Pavement

Westing (By Musket And Sextant)
Slanted and Enchanted
Crooked Rain, Crooked Rain
Wowee Zowee
Brighten The Corners
Terror Twilight


Westing (By Musket And Sextant) (Drag City ’93) Rating: B
A must-have for big fans of the band and completists, this generous compilation contains the EPs (Slay Tracks 1933, 1969, Demolition Plot J-7, and Perfect Sound Forever) and singles that garnered this band’s initial big buzz. The first EP shows the band in their infancy and features fast punk ditties, on which the lyrics are often inaudible amid the tape hiss and fuzzy guitars. Still, the catchy pop of “Box Elder” shows a glimpse of their future greatness, with their patented ringing guitars and Stephen Malkmus’ smooth vocals (as opposed to his annoying vocals) and snide lyrics (“I’ve got a lot of good things coming my way, and I’m afraid to say you’re not one of them”) to the fore. The band (at this point only Malkmus and Scott “Spiral Stairs” Kannberg) starts to hone their songwriting skills the rest of the way, and though they don’t scale the heights of their subsequent full-length releases, these EPs have their moments (“Debris Slide,” for instance). These aren’t as sustained or as memorable as their best work, however, especially since some of these “songs” are mere sound snippets; these 23 songs fly by and blur together in under an hour. Yet these decidedly “lo-fi” recordings (drummer Gary Young joins the duo on Perfect Sound Forever, giving them a more full bodied sound) are engagingly amateurish, and are enjoyable beyond merely presenting a great band’s humble beginnings. This is because, despite being a fledgling combo just starting out and messing about, Pavement’s knack for imaginative guitar figures is already obvious, and some majestic melodies occasionally manage to soar above the lo-fi mayhem. In addition, though this collection contains a fair number of throwaways, it also shows off a rawer, more rocking side to the band than any of their subsequent work. Lovers of sloppy guitar sounds should find much to embrace here, but it’s hard not to notice that this collection's best song is “Summer Baby;” an improved version of this song also leads off Slanted and Enchanted, where the distinctive Pavement sound fully flowered.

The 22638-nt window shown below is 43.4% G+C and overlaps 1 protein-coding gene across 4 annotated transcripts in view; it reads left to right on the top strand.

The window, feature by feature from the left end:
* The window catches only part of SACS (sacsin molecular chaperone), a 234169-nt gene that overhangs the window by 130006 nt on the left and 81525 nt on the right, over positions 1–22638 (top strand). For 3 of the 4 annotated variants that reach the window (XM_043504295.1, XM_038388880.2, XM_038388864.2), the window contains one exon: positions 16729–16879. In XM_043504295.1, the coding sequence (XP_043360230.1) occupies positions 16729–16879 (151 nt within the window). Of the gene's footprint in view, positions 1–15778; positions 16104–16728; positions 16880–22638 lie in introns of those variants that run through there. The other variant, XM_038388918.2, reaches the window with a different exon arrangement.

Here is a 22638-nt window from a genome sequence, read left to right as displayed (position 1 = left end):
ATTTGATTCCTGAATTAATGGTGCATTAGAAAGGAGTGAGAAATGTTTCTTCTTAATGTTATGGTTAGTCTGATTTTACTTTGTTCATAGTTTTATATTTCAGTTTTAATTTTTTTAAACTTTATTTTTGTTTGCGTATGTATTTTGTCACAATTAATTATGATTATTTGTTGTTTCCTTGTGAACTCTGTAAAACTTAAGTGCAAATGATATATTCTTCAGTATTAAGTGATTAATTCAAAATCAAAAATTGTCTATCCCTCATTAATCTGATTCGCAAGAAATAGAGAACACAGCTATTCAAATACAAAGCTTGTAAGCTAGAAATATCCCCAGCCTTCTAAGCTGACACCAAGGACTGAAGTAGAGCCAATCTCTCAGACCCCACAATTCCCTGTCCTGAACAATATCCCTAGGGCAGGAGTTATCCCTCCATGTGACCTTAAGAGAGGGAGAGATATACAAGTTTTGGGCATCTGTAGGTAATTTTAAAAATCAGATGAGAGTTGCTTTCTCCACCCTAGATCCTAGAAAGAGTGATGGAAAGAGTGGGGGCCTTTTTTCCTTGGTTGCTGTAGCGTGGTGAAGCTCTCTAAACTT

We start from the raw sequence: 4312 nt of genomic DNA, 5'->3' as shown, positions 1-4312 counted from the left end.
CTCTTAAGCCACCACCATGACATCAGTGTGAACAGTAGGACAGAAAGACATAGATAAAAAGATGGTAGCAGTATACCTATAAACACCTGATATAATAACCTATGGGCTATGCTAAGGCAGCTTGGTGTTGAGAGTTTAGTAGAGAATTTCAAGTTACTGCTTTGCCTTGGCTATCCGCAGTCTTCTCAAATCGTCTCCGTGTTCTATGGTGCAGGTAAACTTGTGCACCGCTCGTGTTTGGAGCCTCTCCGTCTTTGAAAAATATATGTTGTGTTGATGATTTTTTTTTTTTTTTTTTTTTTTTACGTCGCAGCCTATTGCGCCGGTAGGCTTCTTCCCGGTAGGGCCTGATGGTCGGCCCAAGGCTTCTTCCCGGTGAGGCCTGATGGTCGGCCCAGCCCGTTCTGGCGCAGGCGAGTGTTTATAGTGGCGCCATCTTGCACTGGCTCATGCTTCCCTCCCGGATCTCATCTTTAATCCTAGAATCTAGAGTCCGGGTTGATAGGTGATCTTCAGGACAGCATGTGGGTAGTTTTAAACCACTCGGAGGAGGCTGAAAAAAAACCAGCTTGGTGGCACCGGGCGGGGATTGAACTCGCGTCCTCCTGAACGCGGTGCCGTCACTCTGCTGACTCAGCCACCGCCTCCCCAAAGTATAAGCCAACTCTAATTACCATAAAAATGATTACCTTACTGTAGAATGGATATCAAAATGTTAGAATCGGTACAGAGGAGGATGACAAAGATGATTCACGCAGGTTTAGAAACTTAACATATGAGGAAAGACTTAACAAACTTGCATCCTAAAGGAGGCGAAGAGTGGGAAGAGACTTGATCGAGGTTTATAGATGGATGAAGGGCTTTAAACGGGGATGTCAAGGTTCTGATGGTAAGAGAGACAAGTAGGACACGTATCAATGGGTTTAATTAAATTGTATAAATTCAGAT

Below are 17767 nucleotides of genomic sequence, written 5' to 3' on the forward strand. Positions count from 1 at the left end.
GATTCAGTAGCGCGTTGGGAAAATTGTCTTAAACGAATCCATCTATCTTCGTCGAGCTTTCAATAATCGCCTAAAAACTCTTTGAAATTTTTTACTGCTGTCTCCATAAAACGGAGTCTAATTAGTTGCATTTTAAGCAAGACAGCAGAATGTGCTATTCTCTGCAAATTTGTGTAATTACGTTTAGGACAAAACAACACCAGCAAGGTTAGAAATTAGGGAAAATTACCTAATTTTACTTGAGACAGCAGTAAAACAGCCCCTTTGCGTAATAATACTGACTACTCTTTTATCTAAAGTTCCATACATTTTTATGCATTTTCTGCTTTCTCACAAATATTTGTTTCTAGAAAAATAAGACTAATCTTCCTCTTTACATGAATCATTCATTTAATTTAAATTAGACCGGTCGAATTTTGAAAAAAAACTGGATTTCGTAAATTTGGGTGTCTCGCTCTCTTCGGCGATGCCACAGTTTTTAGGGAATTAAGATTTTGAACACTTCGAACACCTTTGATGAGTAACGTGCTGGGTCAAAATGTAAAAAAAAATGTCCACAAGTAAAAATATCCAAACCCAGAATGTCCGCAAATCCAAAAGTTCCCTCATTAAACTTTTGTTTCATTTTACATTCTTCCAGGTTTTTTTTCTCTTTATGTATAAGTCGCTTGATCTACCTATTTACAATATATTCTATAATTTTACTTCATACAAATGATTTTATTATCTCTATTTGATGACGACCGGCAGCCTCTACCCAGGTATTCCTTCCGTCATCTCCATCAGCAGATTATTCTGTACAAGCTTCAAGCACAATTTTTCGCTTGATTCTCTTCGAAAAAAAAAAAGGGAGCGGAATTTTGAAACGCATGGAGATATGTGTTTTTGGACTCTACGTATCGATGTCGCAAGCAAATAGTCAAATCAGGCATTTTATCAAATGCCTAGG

Slanted and Enchanted (Matador ‘92) Rating: A
This album was an instant indie classic, and Pavement became critic’s darlings upon its release. Recorded primitively, these songs are all the better for it, since their inspired off-kilter tunings and angular guitar lines drenched in static weren’t meant to be smoothed out. Where Pavement differs from their influences (including the The Velvet Underground, Sonic Youth, and especially the Fall – group leader Stephen Malkmus himself called this “a lo-fi Fall rip-off album,” though personally I far prefer Pavement to The Fall) is that in addition to harsh guitars most of this album also delivers joyously catchy pop tunes with superbly hummable melodies. It’s also a great guitar record, as superb songs such as “Summer Babe (Winter Version)” and “In The Mouth A Desert” prove, only the guitar heroics sound (purposely) as if they were recorded on the wrong frequency. Alternately noisy and relaxed, Pavement rarely rely on standard song structures, and they offer plenty of twists and turns along the way. For example, “Trigger Cut” (arguably the album’s best song) introduces suddenly unexpected “sha la la” harmonies before a surprisingly noisy guitar coda ends what had been a melodic marvel. Granted, the critics were too busy drooling over the album to ever bother mentioning that it has some filler, or that Malkmus’ vocals can be pretty obnoxious at times. However, the overall groove of this album is so enjoyable that these minor flaws are easily overlooked, especially since the band is also capable of pretty moments (“Zurich Is Stained,” “Here”) that offset lesser noisy numbers like “Chesley’s Little Wrists” and “Flame Throwa.” Other highlights include “Perfume-V” and “Jackals, False Grails: The Lonesome Era,” while Malkmus’ cryptic yet clever wiseass lyrics are also worth mentioning. The common consensus among most critics is that the band never topped this album, and it was a rough hewn gem that became an underground favorite in a post-Nirvana world. From its bewitching title to its colorful artwork this lo-fi landmark couldn’t be pigeonholed, and it spawned many inferior “do it yourself” imitators and was one of the ‘90s most important and best albums.